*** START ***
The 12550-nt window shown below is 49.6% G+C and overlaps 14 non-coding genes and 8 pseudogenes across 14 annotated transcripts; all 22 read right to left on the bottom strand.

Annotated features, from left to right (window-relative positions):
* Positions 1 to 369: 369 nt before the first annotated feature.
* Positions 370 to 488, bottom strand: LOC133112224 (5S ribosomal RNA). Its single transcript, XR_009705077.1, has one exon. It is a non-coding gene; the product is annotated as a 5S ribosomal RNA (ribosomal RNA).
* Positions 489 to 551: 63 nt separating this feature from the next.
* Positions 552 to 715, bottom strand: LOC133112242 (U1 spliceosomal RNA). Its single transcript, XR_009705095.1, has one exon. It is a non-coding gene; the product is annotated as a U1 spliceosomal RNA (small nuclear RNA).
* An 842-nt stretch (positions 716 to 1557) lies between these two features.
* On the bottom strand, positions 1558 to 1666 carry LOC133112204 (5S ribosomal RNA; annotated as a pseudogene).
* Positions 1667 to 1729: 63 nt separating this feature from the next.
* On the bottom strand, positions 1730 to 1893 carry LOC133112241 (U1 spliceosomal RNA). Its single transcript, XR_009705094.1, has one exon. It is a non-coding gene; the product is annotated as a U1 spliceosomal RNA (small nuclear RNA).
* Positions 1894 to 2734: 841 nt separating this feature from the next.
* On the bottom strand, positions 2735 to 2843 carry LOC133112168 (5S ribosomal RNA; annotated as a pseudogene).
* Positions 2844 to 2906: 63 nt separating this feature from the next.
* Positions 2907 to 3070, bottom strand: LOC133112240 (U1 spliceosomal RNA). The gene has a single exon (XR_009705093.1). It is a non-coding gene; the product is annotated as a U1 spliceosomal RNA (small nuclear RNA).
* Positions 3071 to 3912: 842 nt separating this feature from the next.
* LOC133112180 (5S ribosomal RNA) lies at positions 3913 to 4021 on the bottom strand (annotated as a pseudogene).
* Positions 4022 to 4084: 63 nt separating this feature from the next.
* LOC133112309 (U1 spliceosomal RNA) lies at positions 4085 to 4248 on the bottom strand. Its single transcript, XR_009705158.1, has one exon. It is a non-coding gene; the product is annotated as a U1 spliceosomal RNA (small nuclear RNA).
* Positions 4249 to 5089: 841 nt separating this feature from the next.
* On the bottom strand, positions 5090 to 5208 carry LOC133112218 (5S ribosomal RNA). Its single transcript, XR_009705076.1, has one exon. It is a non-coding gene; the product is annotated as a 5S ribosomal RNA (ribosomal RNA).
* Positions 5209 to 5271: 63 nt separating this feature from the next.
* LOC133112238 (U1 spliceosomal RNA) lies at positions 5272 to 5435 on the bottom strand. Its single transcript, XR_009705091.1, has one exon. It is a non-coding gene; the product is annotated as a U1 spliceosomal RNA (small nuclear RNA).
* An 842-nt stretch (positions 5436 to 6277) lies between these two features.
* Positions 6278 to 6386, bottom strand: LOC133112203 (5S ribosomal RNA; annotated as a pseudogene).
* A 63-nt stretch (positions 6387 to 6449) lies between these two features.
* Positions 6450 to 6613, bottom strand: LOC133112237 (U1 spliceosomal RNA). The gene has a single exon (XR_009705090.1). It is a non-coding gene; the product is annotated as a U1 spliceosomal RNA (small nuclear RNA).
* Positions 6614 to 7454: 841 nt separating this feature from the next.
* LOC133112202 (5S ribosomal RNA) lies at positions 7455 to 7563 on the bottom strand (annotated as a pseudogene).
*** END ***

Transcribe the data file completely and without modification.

The 12550-nt window shown below is 49.6% G+C and overlaps 14 non-coding genes and 8 pseudogenes across 14 annotated transcripts; all 22 read right to left on the bottom strand.

Annotated features, from left to right (window-relative positions):
* Positions 1 to 369: 369 nt before the first annotated feature.
* Positions 370 to 488, bottom strand: LOC133112224 (5S ribosomal RNA). Its single transcript, XR_009705077.1, has one exon. It is a non-coding gene; the product is annotated as a 5S ribosomal RNA (ribosomal RNA).
* Positions 489 to 551: 63 nt separating this feature from the next.
* Positions 552 to 715, bottom strand: LOC133112242 (U1 spliceosomal RNA). Its single transcript, XR_009705095.1, has one exon. It is a non-coding gene; the product is annotated as a U1 spliceosomal RNA (small nuclear RNA).
* An 842-nt stretch (positions 716 to 1557) lies between these two features.
* On the bottom strand, positions 1558 to 1666 carry LOC133112204 (5S ribosomal RNA; annotated as a pseudogene).
* Positions 1667 to 1729: 63 nt separating this feature from the next.
* On the bottom strand, positions 1730 to 1893 carry LOC133112241 (U1 spliceosomal RNA). Its single transcript, XR_009705094.1, has one exon. It is a non-coding gene; the product is annotated as a U1 spliceosomal RNA (small nuclear RNA).
* Positions 1894 to 2734: 841 nt separating this feature from the next.
* On the bottom strand, positions 2735 to 2843 carry LOC133112168 (5S ribosomal RNA; annotated as a pseudogene).
* Positions 2844 to 2906: 63 nt separating this feature from the next.
* Positions 2907 to 3070, bottom strand: LOC133112240 (U1 spliceosomal RNA). The gene has a single exon (XR_009705093.1). It is a non-coding gene; the product is annotated as a U1 spliceosomal RNA (small nuclear RNA).
* Positions 3071 to 3912: 842 nt separating this feature from the next.
* LOC133112180 (5S ribosomal RNA) lies at positions 3913 to 4021 on the bottom strand (annotated as a pseudogene).
* Positions 4022 to 4084: 63 nt separating this feature from the next.
* LOC133112309 (U1 spliceosomal RNA) lies at positions 4085 to 4248 on the bottom strand. Its single transcript, XR_009705158.1, has one exon. It is a non-coding gene; the product is annotated as a U1 spliceosomal RNA (small nuclear RNA).
* Positions 4249 to 5089: 841 nt separating this feature from the next.
* On the bottom strand, positions 5090 to 5208 carry LOC133112218 (5S ribosomal RNA). Its single transcript, XR_009705076.1, has one exon. It is a non-coding gene; the product is annotated as a 5S ribosomal RNA (ribosomal RNA).
* Positions 5209 to 5271: 63 nt separating this feature from the next.
* LOC133112238 (U1 spliceosomal RNA) lies at positions 5272 to 5435 on the bottom strand. Its single transcript, XR_009705091.1, has one exon. It is a non-coding gene; the product is annotated as a U1 spliceosomal RNA (small nuclear RNA).
* An 842-nt stretch (positions 5436 to 6277) lies between these two features.
* Positions 6278 to 6386, bottom strand: LOC133112203 (5S ribosomal RNA; annotated as a pseudogene).
* A 63-nt stretch (positions 6387 to 6449) lies between these two features.
* Positions 6450 to 6613, bottom strand: LOC133112237 (U1 spliceosomal RNA). The gene has a single exon (XR_009705090.1). It is a non-coding gene; the product is annotated as a U1 spliceosomal RNA (small nuclear RNA).
* Positions 6614 to 7454: 841 nt separating this feature from the next.
* LOC133112202 (5S ribosomal RNA) lies at positions 7455 to 7563 on the bottom strand (annotated as a pseudogene).